Elective surgeries to begin again in B.C. in less than 2 weeks
VANCOUVER -- Elective surgeries will begin again in B.C. in less than two weeks, but recovering the thousands of surgeries that were cancelled because of COVID-19 might take years.
Health Minster Adrian Dix, Premier John Horgan and provincial health officer Dr. Bonnie Henry outlined the province's plan to bring elective surgeries back Thursday, after thousands of appointments were cancelled or postponed beginning in mid-March.
"This was a very difficult decision for us to make, the right decision to make, but as we made it we were mindful that these were not just numbers on spreadsheets, these were human beings," Horgan said.
According to the health ministry, about 30,000 surgeries were lost in that time. About 14,000 had to be postponed and an estimated 16,000 that would have normally been scheduled from the waitlist were put off. Additionally, thousands of people who may have been added to the waitlist weren't getting referrals from surgeons over the past several weeks.
Health officials said B.C. will need to make changes to how it offers surgeries in order to catch up.
"As this pandemic reached us in British Columbia we recognized that we needed to take extraordinary measures to ensure that we could provide safe care, both for people who had COVID-19 in our health care system, but also for those who needed health care in other sectors," Henry said.
Henry explained that when B.C. was seeing an increase in community spread, every surgical patient had to be treated as though they likely had COVID-19. But now that the virus curve has flattened in the province, protocols can change.
"We no longer have to assume that (a surgical patient) has this," she said. "We can now safely assume that most patients do not have COVID-19."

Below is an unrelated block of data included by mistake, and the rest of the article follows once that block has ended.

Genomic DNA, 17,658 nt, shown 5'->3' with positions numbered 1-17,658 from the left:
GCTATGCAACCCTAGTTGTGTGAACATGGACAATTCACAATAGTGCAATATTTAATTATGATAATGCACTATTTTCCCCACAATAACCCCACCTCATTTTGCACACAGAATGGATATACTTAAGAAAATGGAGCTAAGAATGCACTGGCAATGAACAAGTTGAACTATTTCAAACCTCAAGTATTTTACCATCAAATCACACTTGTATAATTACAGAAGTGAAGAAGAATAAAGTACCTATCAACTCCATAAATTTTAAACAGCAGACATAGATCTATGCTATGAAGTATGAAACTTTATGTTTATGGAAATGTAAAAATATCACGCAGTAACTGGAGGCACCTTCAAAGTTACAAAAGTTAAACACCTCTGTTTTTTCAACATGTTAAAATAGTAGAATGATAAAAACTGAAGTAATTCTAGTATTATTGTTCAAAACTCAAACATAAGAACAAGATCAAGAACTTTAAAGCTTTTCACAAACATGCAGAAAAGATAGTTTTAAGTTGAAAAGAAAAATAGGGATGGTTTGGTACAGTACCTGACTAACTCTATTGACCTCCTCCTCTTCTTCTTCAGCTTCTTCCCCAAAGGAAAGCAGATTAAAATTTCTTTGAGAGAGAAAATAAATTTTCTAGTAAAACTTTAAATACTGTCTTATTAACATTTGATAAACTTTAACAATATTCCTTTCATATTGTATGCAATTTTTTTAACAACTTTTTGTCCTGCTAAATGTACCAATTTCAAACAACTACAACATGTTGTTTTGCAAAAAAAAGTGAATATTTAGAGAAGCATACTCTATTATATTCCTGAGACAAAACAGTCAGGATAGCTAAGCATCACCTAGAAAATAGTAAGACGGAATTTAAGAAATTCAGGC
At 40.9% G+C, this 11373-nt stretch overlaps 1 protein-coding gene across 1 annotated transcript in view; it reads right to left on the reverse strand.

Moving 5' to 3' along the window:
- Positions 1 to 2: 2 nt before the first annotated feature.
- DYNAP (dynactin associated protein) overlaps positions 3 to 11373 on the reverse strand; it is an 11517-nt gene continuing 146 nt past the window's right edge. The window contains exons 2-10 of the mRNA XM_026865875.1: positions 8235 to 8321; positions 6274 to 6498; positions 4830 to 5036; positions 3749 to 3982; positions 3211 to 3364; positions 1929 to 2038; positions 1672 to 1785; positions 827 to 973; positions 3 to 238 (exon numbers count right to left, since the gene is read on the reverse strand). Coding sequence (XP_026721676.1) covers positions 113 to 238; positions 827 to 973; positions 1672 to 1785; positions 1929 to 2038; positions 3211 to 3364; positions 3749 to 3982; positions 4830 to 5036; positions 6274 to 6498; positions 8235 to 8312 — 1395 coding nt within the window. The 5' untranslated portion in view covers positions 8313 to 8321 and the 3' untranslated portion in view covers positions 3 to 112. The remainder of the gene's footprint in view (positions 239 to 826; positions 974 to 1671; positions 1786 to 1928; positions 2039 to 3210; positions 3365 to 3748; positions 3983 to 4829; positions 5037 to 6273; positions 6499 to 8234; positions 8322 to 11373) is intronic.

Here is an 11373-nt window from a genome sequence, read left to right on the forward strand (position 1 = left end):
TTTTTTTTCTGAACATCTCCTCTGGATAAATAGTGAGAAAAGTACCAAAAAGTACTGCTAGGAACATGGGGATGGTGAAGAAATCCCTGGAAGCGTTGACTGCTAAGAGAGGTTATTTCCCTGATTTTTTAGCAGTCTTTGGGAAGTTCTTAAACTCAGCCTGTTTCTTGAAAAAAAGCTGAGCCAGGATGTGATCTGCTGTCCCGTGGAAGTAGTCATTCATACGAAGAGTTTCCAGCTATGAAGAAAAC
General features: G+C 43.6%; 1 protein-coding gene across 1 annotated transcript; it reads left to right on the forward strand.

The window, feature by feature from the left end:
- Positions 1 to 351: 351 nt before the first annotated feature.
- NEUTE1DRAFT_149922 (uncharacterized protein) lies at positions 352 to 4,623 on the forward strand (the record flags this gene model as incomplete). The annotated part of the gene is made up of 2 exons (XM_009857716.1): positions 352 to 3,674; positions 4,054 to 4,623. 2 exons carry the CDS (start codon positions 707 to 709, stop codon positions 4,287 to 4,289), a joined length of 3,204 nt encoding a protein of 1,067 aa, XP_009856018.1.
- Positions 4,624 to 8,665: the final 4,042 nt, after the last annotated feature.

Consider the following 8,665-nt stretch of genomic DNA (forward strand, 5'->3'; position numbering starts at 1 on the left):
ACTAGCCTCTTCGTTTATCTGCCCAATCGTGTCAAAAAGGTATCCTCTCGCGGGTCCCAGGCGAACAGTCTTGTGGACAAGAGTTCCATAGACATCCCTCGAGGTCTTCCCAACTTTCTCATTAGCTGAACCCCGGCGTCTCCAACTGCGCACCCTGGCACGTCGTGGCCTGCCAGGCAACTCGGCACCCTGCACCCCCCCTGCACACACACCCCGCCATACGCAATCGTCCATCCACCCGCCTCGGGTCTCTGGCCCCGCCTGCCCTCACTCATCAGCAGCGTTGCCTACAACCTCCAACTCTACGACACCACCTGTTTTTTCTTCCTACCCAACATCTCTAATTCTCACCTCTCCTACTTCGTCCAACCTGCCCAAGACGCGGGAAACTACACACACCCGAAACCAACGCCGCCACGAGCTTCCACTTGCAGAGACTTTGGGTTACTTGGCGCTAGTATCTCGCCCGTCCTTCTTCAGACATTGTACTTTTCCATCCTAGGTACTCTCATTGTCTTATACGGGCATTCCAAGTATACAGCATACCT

The first step, health officials explained, is contacting patients starting Thursday to confirm they are willing and ready to have their surgery. Elective surgical services are scheduled to begin again on May 18 and by mid-June, officials hope all operating facilities will be working at maximum capacity.
As well, the pre-surgical screening process will include checking for symptoms and risk factors of COVID-19. If symptoms are detected, the surgery might be rescheduled.
"Even before COVID-19, people had to be well for their surgery," Henry said.
"That's why when you have your surgery scheduled, make sure that you're staying very close to home, that you're not out mixing and mingling, if you can help it because we want to make sure everybody's well enough to have their surgeries as scheduled."
Adding new funding and recruiting staff to manage the increased demand will also be necessary. Health officials said they are looking to offer all existing, re-instated and graduating nurses regular permanent employment. Currently, there are about 1,073 operating room nurses in the province who either work part time or casually.
Surgical capacity will also need to be boosted by extending operating room hours and adding services on the weekends. New or unused operating rooms will be opened where possible.
If all those strategies are put in place, which officials estimate will cost $250 million in the first year, it could take 17 to 24 months for the health care system to catch up. But the ministry cautioned that the timeline could change, especially if there are future surges in COVID-19 cases.